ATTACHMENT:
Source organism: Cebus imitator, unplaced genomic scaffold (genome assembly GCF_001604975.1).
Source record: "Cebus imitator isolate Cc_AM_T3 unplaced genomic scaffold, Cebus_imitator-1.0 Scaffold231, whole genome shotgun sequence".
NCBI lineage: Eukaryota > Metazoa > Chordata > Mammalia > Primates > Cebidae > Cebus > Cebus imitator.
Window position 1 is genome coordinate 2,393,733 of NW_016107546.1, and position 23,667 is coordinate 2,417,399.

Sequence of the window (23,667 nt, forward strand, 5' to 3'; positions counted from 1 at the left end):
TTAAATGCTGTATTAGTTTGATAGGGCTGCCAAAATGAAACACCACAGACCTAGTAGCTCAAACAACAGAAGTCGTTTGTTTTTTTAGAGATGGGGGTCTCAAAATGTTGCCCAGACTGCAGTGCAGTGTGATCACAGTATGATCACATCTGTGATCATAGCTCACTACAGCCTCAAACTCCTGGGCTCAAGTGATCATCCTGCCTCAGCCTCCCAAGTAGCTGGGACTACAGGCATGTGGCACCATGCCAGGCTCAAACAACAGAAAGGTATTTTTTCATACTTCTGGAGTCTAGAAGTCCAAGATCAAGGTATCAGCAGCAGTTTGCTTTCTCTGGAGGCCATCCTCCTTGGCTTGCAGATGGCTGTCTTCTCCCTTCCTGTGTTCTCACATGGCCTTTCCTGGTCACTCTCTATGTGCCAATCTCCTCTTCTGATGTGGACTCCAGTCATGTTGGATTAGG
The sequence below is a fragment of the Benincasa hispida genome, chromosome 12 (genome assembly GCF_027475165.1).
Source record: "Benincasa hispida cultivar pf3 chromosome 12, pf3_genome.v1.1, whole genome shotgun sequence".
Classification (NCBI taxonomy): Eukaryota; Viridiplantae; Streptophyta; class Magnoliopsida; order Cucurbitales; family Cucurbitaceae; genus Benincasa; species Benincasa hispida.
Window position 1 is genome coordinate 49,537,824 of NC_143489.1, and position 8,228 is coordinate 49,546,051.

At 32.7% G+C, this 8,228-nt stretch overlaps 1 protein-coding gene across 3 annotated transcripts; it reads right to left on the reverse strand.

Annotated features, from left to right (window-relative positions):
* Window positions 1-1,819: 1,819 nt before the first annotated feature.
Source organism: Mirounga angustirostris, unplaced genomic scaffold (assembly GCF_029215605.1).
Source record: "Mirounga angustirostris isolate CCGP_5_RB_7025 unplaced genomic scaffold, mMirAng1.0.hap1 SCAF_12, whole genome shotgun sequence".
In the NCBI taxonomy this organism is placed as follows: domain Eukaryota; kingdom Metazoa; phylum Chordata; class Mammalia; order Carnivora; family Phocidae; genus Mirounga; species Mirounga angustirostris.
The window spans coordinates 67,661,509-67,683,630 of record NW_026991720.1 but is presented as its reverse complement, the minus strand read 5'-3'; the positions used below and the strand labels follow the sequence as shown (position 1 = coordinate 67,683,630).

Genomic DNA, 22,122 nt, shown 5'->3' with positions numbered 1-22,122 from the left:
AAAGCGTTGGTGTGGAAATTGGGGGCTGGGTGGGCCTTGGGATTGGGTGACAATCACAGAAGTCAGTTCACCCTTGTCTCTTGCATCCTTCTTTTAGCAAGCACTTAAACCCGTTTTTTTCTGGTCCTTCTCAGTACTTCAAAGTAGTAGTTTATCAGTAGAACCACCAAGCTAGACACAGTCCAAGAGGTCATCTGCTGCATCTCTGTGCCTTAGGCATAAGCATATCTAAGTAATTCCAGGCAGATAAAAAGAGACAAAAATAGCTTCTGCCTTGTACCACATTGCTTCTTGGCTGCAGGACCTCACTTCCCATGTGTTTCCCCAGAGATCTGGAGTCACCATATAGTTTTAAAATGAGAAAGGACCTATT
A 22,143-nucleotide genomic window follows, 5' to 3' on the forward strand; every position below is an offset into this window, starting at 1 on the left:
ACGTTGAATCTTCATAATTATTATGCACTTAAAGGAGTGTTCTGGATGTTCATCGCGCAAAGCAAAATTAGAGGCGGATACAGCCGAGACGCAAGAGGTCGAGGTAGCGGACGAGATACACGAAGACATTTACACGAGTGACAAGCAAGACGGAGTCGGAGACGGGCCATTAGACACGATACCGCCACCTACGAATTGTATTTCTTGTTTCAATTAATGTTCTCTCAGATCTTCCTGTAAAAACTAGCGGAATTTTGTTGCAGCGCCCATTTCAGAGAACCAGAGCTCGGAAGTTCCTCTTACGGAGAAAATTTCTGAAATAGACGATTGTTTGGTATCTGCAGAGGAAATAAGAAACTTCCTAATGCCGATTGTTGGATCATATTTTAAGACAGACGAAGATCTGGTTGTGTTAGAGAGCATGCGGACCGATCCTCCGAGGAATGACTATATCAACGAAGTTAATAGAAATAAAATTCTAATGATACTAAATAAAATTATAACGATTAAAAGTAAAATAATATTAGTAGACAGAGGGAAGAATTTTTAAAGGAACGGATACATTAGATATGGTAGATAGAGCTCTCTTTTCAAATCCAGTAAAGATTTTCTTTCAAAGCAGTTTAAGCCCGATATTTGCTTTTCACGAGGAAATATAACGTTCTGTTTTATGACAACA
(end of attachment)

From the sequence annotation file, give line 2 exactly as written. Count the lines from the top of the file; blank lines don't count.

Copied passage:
Source record: "Cebus imitator isolate Cc_AM_T3 unplaced genomic scaffold, Cebus_imitator-1.0 Scaffold231, whole genome shotgun sequence".